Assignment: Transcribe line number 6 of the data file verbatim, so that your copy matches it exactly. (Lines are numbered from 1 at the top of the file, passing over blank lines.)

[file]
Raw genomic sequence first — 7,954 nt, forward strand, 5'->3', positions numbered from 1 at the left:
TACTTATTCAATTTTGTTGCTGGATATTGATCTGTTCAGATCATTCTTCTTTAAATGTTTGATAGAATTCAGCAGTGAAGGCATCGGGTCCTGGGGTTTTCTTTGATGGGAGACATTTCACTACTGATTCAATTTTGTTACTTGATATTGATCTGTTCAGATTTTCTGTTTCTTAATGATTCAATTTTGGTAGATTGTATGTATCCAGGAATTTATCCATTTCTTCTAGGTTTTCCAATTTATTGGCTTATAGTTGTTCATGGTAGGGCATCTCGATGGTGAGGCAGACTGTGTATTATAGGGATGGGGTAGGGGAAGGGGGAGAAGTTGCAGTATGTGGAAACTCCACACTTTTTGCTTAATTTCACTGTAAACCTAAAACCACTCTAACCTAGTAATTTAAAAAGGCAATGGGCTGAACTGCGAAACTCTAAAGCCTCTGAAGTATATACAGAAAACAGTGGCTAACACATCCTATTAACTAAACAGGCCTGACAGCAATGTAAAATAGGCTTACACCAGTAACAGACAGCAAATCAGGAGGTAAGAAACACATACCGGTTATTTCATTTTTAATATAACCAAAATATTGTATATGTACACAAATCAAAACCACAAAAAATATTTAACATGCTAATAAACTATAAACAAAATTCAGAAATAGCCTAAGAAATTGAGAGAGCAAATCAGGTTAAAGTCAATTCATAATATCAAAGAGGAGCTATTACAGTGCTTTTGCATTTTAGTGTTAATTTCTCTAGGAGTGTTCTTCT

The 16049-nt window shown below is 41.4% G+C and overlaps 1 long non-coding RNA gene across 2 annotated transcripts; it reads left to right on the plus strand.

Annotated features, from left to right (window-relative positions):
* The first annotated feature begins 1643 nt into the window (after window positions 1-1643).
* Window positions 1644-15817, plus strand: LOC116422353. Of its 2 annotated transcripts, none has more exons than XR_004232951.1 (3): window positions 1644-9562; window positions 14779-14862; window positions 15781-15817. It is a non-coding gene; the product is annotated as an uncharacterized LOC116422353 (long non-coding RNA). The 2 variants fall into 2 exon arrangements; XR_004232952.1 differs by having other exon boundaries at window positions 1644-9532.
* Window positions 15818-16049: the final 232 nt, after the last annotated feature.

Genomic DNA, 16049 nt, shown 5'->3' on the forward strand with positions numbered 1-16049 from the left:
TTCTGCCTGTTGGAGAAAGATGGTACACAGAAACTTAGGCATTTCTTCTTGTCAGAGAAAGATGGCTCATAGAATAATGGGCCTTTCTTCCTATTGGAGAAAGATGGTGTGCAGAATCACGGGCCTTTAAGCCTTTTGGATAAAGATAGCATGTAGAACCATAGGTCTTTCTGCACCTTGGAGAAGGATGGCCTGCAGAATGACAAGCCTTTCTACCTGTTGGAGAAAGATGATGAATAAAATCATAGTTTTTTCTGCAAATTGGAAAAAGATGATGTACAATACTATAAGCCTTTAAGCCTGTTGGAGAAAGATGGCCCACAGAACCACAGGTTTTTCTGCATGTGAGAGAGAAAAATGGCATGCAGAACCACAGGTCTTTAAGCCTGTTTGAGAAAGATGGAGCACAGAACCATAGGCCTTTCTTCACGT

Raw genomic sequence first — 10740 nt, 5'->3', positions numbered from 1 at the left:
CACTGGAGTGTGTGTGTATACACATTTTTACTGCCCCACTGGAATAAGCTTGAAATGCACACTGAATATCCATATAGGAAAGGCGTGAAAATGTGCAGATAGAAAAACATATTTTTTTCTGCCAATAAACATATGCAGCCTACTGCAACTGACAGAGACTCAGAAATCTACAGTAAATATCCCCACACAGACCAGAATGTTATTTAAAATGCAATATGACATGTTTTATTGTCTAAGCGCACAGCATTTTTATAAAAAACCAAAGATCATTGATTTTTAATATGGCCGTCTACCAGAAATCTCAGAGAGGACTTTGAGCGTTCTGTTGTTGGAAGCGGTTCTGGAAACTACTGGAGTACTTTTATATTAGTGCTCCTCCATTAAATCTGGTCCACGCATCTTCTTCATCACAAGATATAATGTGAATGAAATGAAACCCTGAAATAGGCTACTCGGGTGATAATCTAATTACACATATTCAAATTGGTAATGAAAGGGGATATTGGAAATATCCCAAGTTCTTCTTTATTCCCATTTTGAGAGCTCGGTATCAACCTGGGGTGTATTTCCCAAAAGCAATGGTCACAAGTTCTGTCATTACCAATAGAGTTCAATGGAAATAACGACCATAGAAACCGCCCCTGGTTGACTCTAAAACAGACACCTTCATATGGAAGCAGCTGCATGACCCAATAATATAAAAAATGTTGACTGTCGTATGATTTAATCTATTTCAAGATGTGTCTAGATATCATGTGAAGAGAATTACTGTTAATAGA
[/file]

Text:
* Window positions 1644-15817, plus strand: LOC116422353. Of its 2 annotated transcripts, none has more exons than XR_004232951.1 (3): window positions 1644-9562; window positions 14779-14862; window positions 15781-15817. It is a non-coding gene; the product is annotated as an uncharacterized LOC116422353 (long non-coding RNA). The 2 variants fall into 2 exon arrangements; XR_004232952.1 differs by having other exon boundaries at window positions 1644-9532.